College football was a brutal sport in 1904, with the Chicago Tribune reporting 18 deaths and countless gruesome injuries that year alone.
But Teddy Roosevelt loved the game, and since he resided in the White House, he wielded a little influence. He gathered coaches and administrators from Harvard, Yale and Princeton and they began discussions on how to stem the violence.
From that meeting the Intercollegiate Athletic Association of the United States was born. Five years later, it changed its name to the National Collegiate Athletic Association.
A century-plus later, the NCAA still struggles with its identity. What should it change? How should it change?
University of New Mexico athletic director Paul Krebs welcomes a “more nimble governance structure” or a “relaxation of certain rules.”
UNM professor Timothy J. Ross, a member of the Coalition on Intercollegiate Athletics, wants a major transformation. He believes current proposals are “only nuances” and will not solve the greed of big university athletic programs.
An NCAA steering committee on April 24 is expected to propose to its board of directors a modification as to how the institution functions.
It will suggest granting areas of legislative authority for the ACC, Big Ten, Big 12, Pac-12 and SEC. Such autonomy could lead those five major conferences to increase financial support and benefits to their athletes. They, unlike other schools in other conferences, have the resources.
The plan is seen as an alternative to “play for pay” proposals that could sink schools with less capital.
“Any rules made to provide more autonomy for the larger conference would be permissive and also could benefit UNM and our student athletes,” Krebs wrote in an email. “If there is a concern, it is the limits or boundaries on the autonomy. UNM has supported some form of relaxed rules to benefit student athlete welfare and I believe we will continue to do so.”
Krebs believes this is not an issue pitting the five larger conferences and the smaller ones, but rather of the 10 bowl football conferences and the nonfootball conferences.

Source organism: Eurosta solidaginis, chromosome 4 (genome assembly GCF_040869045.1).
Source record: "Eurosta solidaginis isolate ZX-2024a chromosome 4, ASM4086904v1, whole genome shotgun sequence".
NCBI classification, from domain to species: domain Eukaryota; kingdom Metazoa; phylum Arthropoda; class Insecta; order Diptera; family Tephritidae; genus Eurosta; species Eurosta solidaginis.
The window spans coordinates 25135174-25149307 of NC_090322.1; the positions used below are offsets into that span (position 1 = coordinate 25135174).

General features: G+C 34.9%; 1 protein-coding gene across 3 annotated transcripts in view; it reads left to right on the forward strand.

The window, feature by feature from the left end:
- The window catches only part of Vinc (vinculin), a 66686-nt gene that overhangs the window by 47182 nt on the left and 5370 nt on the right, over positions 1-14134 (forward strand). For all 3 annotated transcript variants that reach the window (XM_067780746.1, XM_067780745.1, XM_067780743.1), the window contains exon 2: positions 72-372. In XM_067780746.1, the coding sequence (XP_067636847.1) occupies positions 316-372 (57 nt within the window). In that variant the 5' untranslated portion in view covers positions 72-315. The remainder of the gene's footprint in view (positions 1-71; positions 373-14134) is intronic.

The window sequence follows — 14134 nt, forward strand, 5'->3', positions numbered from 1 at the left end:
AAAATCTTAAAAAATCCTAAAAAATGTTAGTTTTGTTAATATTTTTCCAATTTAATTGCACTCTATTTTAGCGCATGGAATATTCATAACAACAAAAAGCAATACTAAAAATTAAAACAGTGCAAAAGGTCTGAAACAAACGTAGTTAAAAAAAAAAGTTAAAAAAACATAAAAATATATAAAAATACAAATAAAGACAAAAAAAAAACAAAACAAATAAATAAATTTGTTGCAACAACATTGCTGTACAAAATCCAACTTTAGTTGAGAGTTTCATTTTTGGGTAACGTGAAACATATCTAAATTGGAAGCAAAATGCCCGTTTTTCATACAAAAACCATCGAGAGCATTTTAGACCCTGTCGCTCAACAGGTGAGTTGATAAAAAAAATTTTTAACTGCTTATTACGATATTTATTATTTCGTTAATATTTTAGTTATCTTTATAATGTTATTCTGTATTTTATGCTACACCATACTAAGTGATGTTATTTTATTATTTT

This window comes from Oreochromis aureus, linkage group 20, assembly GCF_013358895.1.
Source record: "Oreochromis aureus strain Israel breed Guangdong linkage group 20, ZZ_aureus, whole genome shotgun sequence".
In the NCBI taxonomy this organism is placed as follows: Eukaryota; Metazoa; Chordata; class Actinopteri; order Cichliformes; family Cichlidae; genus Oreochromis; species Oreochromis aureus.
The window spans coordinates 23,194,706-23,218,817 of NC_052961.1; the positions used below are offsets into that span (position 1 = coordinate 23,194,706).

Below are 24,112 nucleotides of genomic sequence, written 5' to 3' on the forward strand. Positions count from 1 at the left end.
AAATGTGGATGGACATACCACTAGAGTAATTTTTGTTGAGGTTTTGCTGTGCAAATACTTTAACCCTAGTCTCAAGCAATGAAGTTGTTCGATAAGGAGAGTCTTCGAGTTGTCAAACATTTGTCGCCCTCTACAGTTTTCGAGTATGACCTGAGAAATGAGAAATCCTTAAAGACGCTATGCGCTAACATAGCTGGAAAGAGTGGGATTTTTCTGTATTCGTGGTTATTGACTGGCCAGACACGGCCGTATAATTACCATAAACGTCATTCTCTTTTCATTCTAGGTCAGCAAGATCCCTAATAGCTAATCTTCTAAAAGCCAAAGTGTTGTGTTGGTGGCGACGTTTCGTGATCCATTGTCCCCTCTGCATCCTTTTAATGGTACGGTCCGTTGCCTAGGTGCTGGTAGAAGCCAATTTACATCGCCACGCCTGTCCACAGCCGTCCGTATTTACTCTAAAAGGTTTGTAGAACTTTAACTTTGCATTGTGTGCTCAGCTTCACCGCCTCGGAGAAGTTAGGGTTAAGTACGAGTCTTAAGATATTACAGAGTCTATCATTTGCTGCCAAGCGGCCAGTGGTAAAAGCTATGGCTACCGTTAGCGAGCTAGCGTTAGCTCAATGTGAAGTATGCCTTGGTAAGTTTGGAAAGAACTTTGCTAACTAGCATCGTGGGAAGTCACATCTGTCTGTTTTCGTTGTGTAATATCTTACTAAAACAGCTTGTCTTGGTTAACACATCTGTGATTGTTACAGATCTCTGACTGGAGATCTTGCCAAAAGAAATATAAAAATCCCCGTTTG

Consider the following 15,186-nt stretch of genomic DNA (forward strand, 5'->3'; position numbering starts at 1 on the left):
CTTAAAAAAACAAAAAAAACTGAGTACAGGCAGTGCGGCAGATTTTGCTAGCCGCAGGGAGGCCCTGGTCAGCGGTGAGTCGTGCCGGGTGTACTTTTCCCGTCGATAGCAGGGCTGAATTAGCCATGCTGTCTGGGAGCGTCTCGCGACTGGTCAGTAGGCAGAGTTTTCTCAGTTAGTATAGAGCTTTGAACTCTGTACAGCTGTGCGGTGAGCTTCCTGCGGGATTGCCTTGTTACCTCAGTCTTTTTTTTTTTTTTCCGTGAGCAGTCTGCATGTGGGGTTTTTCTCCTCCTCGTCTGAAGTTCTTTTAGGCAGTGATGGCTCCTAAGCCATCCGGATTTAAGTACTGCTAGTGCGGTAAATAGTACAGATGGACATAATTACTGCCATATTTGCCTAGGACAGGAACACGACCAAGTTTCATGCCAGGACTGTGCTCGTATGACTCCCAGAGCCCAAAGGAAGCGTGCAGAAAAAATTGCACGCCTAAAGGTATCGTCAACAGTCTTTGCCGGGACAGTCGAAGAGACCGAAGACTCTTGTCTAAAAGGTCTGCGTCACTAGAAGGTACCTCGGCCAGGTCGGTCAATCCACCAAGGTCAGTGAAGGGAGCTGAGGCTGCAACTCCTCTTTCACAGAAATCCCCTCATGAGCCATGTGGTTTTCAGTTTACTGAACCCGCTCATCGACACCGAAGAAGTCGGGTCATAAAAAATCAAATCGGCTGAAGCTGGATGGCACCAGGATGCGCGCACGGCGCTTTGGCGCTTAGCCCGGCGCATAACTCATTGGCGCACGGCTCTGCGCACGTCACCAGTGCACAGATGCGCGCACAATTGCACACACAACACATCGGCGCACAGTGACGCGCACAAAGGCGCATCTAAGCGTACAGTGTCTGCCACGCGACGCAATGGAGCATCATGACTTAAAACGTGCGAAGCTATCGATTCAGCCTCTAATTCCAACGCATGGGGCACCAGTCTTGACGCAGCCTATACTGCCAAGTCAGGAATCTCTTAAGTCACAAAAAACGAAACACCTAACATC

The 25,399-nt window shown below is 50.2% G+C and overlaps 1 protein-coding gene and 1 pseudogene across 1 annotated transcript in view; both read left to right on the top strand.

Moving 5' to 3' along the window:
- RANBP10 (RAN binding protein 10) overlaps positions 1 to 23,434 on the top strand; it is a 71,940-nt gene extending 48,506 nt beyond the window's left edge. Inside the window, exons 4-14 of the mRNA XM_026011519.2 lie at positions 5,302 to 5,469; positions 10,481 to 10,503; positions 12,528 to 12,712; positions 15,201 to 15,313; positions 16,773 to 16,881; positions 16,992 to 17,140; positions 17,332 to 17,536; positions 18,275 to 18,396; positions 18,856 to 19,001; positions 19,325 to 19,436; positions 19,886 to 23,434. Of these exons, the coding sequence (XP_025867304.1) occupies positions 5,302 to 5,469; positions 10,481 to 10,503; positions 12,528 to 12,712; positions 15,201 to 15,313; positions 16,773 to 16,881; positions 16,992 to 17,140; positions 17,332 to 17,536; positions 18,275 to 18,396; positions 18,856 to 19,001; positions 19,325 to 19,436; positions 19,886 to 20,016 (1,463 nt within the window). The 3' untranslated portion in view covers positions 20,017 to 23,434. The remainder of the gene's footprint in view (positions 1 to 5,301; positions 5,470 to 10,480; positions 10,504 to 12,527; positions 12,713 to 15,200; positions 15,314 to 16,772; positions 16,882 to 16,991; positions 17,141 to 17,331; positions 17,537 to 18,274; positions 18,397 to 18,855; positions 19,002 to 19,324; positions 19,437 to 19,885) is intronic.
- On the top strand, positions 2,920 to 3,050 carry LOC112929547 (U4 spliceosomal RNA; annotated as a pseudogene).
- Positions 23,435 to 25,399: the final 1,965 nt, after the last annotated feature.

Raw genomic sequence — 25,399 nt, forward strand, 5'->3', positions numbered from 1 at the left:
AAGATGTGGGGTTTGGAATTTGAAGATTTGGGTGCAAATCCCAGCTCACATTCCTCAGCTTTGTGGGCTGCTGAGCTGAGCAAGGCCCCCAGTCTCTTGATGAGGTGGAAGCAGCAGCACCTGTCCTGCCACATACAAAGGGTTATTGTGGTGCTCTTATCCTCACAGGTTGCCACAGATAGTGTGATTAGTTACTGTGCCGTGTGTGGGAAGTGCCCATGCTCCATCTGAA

“And not all of the schools in the 5 larger conferences are in agreement on the degree of changes,” Krebs writes.
The proposal would establish a 34-member council (32 conference reps and two student-athletes), who would have a final say on most NCAA issues – subject to board review.
The council ballots would be weighted, with the five major conferences getting 37 percent of the vote. The rest of the FBS (including the Mountain West) would get 18.6 percent, while the FCS/nonfootball would get 40.7 percent. Student-athletes would get two votes, or 3.7 percent.
“The degree to which it would affect New Mexico depends on the magnitude of change,” Krebs writes. “I think it is far too early to tell exactly what all changes will occur and their impact.
“However, I think it is fair to suggest the gap will get wider between the top 5 conferences and most of the other schools. And perhaps widen the gap within those top 5 conferences between the top and bottom of these leagues.”
Ross, a civil engineering professor and member of the UNM Faculty Senate, has a far simpler solution.
“You cut these two programs, D1 football and basketball, away from the campuses, and make them profit-based companies,” Ross writes in an email.
“These companies will collect game revenues and TV revenues and endorsement revenues, but they will have to pay for: the athletes (who are not students), the coaches (who will want even more), the facility lease fee, and the licensing fee to the college, to use the name, for example, ‘UNM Lobos Inc.’ ”
It’s an interesting idea, and not far from what already exists for some major colleges.
New Mexico would have a different dynamic. You could probably find a group willing to form a company for Lobo basketball and maybe Aggie basketball.
UNM and NMSU football may have to settle for D-II.
Most significantly, the university could focus its attention on the athletes who are in school for an actual education and not interested in merely staying eligible from one semester to another.
The COIA, a collection of faculty senators from FBS schools, has expressed concern that legislative autonomy for the major five conferences would represent another step down the road of the commercialization of college athletics. Still, it doesn’t seemed poised to carry the banner for Ross’ proposal.
“Of the 62 member schools in the COIA, I would guess there are less than 15 reps who agree to this solution,” Ross writes. “However, a couple years ago it was only 3-4 people who thought this was a good idea. It is a rapidly growing number!”
Ross says university administrators won’t support his idea. But he believes if faculty across the country banded together, a revolution could be sparked.
“The NCAA will get back to the business of supporting the vast collection of non-revenue sports, and organizing championships in baseball, ice hockey, track and field, soccer, etc.,” he writes. “They will be able to regain their sanity.”
Whatever change comes, schools with limited finances will have to be even more creative if they want to be major players.
“We will need to find some additional resources,” Krebs writes. “And as we (have) done in the past, we will have to make choices on what we do to stay competitive and how to invest our limited resources.
“There is no doubt in my mind however, we can remain a nationally competitive athletic program and provide an incredible experience for our student athletes.”
The NCAA, born of football violence, is attempting to reform in order to survive and keep its critics at bay. It may need to borrow that big stick Teddy Roosevelt once suggested we carry.